1, Physical quantities and units of measurement, 2, Kinematics, 3, Newton's laws, 4, Work and energy, 5, Collisions and conservation laws, 6, Universal Gravitation, 7, Statics and dynamics of fluids, 8, Elements of thermophysics, 9, Thermodynamics, 10, Ge

**Prerequisites for admission**

Basic notions of mathematics, in particular of trigonometry and vector calculus.

**Teaching methods**

The teaching includes lectures in the classroom. The topics are introduced starting from real examples taken from the naturalistic field, to arrive at formulating simple descriptive models. The practical introduction of exemplary natural phenomena is acco

**Teaching Resources**

The main reference material is represented by the lecture notes taken by the students during the teaching. Moreover, students can complement the lecture notes with an introductory book to Physics of their choice at the undergraduate level. Some good examp

**Assessment methods and Criteria**

The exam includes a written test, followed by an oral test. The written test includes four problems to be carried out in two hours, of difficulty similar to that of those proposed during the exercises. The written test is valid for one year. On the websit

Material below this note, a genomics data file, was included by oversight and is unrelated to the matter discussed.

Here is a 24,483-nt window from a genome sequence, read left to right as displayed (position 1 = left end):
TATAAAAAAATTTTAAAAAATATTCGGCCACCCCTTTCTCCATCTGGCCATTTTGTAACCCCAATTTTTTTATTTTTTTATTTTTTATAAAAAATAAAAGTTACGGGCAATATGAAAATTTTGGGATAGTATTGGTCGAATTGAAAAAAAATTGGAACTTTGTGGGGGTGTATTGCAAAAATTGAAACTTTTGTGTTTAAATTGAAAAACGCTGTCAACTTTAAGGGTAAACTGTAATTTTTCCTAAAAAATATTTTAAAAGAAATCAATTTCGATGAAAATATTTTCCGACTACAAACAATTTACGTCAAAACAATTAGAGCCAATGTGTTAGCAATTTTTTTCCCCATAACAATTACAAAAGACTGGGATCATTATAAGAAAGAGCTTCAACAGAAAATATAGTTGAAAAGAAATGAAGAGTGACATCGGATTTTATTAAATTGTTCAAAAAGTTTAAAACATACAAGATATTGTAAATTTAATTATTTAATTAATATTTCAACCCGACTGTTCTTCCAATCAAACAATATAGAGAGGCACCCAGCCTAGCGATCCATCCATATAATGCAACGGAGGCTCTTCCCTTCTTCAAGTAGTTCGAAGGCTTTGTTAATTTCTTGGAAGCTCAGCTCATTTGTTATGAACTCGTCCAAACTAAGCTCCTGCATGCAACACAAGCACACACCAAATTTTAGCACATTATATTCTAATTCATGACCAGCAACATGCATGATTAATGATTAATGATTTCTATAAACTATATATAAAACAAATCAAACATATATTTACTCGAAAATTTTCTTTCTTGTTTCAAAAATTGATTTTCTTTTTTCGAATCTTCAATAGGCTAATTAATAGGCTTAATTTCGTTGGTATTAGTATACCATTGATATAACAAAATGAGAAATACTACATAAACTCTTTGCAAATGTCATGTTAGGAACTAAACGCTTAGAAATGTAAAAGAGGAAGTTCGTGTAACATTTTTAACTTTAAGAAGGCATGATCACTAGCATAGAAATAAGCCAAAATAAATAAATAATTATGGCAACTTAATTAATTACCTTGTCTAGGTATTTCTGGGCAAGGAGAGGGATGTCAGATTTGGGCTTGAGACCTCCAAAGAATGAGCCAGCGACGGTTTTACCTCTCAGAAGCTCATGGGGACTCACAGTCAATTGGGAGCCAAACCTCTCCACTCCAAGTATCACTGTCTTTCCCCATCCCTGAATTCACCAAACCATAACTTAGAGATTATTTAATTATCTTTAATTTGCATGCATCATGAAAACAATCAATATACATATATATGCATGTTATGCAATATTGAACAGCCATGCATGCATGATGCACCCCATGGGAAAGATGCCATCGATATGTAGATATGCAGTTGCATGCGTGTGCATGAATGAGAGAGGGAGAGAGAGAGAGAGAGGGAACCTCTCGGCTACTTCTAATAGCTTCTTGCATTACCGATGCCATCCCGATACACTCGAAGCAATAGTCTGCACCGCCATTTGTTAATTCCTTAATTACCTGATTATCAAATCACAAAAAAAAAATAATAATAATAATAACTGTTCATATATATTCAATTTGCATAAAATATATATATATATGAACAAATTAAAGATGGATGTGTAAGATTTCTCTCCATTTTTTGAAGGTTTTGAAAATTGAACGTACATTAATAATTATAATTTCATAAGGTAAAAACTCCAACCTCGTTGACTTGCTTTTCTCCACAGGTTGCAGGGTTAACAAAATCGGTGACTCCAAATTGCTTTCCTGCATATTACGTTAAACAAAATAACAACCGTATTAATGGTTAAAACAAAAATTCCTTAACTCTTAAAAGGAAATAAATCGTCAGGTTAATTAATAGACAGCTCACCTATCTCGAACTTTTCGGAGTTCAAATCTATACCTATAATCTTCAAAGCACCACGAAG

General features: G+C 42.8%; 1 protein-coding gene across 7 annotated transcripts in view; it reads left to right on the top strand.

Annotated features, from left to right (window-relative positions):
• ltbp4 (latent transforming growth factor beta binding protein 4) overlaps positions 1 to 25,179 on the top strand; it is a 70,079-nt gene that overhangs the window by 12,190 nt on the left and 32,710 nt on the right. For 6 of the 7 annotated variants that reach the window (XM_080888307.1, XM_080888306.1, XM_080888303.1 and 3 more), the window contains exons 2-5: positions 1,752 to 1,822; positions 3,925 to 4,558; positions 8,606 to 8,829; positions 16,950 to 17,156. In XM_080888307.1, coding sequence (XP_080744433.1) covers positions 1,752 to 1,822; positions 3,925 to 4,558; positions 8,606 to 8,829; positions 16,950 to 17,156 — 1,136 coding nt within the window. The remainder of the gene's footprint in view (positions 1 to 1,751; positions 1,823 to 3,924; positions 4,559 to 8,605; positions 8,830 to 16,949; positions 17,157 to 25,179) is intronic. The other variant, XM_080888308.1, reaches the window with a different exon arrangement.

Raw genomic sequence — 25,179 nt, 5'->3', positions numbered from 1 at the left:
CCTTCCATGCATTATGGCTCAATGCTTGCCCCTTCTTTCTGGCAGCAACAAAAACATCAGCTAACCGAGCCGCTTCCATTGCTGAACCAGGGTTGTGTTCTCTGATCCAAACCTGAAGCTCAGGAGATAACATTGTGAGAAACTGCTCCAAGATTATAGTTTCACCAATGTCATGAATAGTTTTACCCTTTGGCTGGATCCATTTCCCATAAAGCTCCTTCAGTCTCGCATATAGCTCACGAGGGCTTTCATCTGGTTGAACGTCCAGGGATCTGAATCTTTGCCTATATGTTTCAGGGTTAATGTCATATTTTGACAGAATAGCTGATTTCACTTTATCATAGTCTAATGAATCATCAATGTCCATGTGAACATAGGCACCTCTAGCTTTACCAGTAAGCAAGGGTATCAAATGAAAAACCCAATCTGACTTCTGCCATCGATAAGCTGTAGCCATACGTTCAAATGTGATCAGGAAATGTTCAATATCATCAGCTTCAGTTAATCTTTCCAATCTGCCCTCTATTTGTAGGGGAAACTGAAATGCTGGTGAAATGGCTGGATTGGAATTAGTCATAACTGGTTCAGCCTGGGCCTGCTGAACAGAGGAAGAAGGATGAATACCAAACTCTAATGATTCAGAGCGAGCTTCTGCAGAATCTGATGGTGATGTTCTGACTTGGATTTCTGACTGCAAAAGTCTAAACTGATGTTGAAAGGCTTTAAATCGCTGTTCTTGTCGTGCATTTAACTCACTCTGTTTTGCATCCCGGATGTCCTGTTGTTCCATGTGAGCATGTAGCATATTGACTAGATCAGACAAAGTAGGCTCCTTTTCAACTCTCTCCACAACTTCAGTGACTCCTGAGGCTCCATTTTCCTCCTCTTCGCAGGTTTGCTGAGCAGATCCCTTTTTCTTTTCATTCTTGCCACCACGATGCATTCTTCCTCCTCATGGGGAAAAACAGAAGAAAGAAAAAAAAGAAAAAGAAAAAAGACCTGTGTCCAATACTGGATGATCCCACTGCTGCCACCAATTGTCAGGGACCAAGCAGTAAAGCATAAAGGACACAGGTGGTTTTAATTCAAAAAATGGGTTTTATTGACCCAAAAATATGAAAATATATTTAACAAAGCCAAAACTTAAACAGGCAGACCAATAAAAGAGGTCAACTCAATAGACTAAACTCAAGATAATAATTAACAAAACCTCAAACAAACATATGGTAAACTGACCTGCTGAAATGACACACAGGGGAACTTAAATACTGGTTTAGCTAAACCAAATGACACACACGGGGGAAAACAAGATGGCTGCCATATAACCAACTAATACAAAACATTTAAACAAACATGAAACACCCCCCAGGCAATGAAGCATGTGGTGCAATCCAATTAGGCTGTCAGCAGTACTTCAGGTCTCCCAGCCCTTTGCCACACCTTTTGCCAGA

FIS/01 - EXPERIMENTAL PHYSICS

FIS/02 - THEORETICAL PHYSICS, MATHEMATICAL MODELS AND METHODS

FIS/03 - PHYSICS OF MATTER

FIS/04 - NUCLEAR AND SUBNUCLEAR PHYSICS

FIS/05 - ASTRONOMY AND ASTROPHYSICS

FIS/06 - PHYSICS OF THE EARTH AND OF THE CIRCUMTERRESTRIAL MEDIUM

FIS/07 - APPLIED PHYSICS

FIS/08 - PHYSICS TEACHING AND HISTORY OF PHYSICS

FIS/02 - THEORETICAL PHYSICS, MATHEMATICAL MODELS AND METHODS

FIS/03 - PHYSICS OF MATTER

FIS/04 - NUCLEAR AND SUBNUCLEAR PHYSICS

FIS/05 - ASTRONOMY AND ASTROPHYSICS

FIS/06 - PHYSICS OF THE EARTH AND OF THE CIRCUMTERRESTRIAL MEDIUM

FIS/07 - APPLIED PHYSICS

FIS/08 - PHYSICS TEACHING AND HISTORY OF PHYSICS

Practicals: 16 hours

Lessons: 40 hours

Lessons: 40 hours

Professor:
Barbieri Carlo

Professor(s)

Reception:

Tue 14:00-15:00 (during the semester), or email me anytime for an appointment

My office is on floor 1 of LITA building, Phys. Dept., Via Celoria 16